^Correct, though if I'm not mistaken, their math is off by $1 ($56.06 should be the cost based on their numbers.) Their graphic should have been clearer.
Doesn't the parenthetical "excluding overhead" (assuming "overhead" also includes every other conceivable cost the company has) render this arithmetic calculation completely fucking meaningless?
Doesn't the parenthetical "excluding overhead" (assuming "overhead" also includes every other conceivable cost the company has) render this arithmetic calculation completely fucking meaningless?
^Correct, though if I'm not mistaken, their math is off by $1 ($56.06 should be the cost based on their numbers.) Their graphic should have been clearer.
Yeah, that's right. The type in the chart was so small I didn't notice.
The article's a little murky on the numbers. They cite 2.0 - 2.5 x markup from "cost" to "retail". I don't see how you get there from $56.06 to $310, as in this example. Still a good read. Thanks for posting, RKD! edit: Maybe "cost" is the "projected wholesale price" that is being marked up. But "projected wholesale price" is the cost to the retailer, not the true cost of the jeans. I think the takeaway here is that there is an obscene amount of money to be made if you have a successful brand.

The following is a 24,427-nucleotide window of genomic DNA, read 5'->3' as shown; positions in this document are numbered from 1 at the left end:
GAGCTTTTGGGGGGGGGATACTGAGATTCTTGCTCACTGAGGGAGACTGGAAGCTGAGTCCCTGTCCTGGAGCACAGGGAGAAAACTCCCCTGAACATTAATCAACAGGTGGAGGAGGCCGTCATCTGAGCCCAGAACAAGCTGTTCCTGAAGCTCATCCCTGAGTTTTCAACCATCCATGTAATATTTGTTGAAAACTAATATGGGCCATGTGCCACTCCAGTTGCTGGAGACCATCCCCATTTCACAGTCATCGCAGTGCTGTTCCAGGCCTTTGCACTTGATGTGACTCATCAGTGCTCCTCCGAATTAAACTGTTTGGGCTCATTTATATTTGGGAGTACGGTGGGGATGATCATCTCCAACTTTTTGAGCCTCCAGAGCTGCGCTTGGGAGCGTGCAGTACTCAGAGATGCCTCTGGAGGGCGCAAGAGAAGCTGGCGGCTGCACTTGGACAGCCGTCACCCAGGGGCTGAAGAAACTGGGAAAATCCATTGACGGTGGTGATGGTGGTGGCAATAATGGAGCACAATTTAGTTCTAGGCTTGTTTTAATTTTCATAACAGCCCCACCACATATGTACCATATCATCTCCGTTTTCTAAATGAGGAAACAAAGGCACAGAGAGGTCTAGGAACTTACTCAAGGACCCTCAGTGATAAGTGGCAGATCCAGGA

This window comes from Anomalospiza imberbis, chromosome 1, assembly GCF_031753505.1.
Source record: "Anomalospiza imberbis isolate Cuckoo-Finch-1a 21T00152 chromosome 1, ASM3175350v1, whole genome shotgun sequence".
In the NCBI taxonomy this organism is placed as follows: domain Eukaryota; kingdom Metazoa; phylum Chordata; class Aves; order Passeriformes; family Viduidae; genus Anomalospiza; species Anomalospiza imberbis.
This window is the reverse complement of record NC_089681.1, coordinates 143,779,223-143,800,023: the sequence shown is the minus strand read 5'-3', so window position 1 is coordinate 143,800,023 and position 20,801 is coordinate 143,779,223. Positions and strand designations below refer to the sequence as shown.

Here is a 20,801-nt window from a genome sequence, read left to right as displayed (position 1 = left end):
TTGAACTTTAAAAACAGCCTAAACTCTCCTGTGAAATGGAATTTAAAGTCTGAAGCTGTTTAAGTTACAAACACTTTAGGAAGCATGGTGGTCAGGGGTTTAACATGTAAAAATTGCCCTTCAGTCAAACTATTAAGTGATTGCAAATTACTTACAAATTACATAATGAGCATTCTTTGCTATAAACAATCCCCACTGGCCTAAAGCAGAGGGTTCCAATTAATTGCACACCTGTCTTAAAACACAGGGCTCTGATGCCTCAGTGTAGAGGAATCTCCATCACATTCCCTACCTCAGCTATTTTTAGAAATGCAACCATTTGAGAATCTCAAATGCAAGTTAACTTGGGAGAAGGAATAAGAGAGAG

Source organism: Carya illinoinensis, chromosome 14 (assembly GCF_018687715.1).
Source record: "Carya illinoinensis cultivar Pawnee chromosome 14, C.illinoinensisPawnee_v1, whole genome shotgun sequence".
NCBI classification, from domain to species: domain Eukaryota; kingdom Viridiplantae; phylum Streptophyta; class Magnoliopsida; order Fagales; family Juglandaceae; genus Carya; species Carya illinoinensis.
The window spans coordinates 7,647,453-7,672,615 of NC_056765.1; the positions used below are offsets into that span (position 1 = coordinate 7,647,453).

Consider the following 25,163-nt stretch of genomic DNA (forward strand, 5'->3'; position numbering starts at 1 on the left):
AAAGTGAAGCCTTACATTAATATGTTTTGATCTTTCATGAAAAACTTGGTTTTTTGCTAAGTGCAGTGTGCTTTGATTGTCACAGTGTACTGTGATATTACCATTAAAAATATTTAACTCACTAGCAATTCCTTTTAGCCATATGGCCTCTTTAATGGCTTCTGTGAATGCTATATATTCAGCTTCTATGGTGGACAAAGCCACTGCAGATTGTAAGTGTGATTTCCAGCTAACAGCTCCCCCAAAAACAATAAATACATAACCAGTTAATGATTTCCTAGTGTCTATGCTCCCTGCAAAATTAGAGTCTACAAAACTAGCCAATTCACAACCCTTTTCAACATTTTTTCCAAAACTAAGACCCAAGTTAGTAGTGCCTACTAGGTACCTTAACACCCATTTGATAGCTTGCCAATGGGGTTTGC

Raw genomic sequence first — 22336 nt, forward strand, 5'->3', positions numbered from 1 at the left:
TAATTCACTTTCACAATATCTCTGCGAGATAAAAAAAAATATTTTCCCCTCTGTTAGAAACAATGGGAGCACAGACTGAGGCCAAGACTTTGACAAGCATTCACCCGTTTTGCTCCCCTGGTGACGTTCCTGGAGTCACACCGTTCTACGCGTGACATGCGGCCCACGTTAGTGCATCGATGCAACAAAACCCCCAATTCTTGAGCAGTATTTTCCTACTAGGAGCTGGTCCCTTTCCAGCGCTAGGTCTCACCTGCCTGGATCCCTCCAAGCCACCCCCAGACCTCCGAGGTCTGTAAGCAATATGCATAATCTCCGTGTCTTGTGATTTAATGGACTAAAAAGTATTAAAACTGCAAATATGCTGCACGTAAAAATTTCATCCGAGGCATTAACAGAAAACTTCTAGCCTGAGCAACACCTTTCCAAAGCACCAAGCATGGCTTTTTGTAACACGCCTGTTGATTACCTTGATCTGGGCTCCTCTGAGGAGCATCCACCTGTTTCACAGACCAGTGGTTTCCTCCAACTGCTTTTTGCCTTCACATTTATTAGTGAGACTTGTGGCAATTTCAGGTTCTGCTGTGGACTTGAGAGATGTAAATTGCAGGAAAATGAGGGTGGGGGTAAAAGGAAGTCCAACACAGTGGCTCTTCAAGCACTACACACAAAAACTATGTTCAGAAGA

The article's a little murky on the numbers. They cite 2.0 - 2.5 x markup from "cost" to "retail". I don't see how you get there from $56.06 to $310, as in this example.
Still a good read. Thanks for posting, RKD!
Those numbers would make sense if they meant to write from "wholesale cost" (from retailer's perspective) to "retail sale price".
What's the typical mark-up in fashion? In the food industry, typical is 500% over raw cost. To the outside observer, that may seem like a "rip-off", but frankly, it's just barely enough to make it worth my time. I gotta eat, too, fuckers.